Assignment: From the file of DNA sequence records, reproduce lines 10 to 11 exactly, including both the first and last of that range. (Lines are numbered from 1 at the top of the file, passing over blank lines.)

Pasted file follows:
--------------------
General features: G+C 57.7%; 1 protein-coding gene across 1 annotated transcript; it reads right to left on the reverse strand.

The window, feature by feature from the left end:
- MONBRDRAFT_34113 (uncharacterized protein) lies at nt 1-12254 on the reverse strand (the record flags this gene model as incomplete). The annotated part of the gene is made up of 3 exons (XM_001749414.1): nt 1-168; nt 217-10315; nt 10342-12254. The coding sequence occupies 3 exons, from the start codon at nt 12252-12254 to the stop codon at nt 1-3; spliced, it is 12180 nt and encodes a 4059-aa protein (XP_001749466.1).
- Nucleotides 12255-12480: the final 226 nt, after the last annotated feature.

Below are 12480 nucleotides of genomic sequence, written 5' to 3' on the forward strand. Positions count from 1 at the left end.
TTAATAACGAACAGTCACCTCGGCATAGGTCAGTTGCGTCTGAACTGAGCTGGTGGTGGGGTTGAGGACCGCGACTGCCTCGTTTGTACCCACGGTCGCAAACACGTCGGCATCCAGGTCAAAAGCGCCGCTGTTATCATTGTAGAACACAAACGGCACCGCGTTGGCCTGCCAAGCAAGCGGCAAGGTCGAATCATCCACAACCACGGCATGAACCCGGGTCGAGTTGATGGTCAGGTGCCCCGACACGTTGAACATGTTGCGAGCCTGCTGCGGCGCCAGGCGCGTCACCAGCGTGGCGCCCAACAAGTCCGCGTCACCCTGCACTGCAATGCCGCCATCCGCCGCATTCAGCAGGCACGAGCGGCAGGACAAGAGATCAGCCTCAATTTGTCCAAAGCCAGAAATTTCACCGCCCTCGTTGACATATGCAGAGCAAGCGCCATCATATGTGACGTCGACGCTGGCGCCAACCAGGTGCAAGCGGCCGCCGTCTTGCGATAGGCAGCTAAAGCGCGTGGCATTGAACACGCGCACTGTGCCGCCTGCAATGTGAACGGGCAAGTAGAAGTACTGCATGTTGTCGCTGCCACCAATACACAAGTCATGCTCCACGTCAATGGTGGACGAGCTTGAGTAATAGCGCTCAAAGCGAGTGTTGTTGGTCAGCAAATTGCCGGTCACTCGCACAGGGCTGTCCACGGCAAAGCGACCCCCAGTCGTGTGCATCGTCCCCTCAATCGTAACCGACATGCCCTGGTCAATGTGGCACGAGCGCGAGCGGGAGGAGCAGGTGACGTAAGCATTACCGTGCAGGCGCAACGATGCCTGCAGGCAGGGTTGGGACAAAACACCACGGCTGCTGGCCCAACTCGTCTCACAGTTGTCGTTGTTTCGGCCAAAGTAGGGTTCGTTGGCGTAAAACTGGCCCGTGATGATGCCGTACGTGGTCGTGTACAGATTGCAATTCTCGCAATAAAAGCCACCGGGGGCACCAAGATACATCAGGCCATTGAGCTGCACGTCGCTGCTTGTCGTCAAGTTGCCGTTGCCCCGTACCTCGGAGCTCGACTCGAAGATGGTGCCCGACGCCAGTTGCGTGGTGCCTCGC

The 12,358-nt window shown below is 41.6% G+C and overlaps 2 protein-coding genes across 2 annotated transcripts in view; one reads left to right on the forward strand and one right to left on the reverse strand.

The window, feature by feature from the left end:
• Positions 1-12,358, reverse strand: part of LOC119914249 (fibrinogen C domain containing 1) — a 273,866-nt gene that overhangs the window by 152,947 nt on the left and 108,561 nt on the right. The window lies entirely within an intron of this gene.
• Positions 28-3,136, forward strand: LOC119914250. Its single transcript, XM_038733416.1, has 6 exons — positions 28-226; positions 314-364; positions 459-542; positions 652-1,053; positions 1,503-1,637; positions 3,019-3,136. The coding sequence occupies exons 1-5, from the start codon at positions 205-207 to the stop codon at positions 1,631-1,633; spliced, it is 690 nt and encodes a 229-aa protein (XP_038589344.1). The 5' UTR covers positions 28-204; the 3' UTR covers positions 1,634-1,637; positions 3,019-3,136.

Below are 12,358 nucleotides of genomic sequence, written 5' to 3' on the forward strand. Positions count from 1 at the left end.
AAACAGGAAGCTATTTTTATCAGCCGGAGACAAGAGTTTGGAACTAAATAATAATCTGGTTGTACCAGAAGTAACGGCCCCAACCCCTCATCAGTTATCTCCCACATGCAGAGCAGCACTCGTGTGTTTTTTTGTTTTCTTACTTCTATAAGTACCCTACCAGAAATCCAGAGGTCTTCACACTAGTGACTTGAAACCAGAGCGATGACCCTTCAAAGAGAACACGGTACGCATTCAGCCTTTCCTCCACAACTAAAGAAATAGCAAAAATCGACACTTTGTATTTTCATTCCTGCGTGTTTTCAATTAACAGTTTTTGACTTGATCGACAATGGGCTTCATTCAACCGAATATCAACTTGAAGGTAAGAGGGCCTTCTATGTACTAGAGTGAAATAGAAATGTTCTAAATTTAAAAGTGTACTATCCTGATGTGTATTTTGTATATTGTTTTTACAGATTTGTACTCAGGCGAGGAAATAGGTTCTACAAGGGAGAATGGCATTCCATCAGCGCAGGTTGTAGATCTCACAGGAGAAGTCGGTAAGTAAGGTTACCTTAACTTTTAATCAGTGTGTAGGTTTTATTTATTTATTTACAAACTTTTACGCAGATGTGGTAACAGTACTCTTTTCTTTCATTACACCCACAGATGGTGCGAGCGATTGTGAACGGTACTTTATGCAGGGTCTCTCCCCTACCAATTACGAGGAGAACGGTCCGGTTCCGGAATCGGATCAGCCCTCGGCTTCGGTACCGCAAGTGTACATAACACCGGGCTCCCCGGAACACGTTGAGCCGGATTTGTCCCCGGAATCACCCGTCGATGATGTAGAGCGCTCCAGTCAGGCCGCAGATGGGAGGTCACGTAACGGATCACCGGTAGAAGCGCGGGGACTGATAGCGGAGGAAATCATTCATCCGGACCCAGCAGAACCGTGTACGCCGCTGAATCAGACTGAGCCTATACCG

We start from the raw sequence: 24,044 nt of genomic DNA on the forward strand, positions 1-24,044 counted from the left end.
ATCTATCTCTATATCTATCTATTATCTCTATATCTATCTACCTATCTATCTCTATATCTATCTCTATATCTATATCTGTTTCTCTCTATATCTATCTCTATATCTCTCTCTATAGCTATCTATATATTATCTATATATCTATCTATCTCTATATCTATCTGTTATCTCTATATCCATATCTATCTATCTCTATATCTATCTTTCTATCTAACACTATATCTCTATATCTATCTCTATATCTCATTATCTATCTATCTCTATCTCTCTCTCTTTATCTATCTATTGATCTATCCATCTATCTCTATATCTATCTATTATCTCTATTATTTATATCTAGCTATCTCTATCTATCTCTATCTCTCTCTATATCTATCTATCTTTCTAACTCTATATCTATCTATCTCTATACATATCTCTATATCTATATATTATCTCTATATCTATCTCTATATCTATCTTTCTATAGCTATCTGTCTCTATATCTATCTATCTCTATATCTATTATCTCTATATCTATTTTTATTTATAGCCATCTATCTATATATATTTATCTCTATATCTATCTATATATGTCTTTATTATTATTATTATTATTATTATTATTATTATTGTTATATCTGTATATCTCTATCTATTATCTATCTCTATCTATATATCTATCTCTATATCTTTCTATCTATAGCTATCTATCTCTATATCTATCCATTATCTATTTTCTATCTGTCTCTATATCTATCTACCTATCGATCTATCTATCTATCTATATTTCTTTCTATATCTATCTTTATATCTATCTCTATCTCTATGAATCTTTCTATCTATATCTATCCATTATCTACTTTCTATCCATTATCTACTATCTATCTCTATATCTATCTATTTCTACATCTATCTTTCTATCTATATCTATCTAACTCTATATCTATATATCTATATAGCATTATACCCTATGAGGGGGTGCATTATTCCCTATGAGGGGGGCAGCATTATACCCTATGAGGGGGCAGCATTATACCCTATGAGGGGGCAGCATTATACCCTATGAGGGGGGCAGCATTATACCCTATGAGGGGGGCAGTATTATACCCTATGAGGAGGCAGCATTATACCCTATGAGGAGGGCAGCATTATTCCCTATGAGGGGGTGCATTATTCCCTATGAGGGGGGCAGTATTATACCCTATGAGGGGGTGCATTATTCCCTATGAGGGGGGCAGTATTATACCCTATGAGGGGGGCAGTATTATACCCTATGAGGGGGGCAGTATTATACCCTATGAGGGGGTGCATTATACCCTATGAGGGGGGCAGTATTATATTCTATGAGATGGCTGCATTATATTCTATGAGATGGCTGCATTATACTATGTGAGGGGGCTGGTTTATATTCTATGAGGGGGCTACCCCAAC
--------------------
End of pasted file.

• Positions 28-3,136, forward strand: LOC119914250. Its single transcript, XM_038733416.1, has 6 exons — positions 28-226; positions 314-364; positions 459-542; positions 652-1,053; positions 1,503-1,637; positions 3,019-3,136. The coding sequence occupies exons 1-5, from the start codon at positions 205-207 to the stop codon at positions 1,631-1,633; spliced, it is 690 nt and encodes a 229-aa protein (XP_038589344.1). The 5' UTR covers positions 28-204; the 3' UTR covers positions 1,634-1,637; positions 3,019-3,136.

Below are 12,358 nucleotides of genomic sequence, written 5' to 3' on the forward strand. Positions count from 1 at the left end.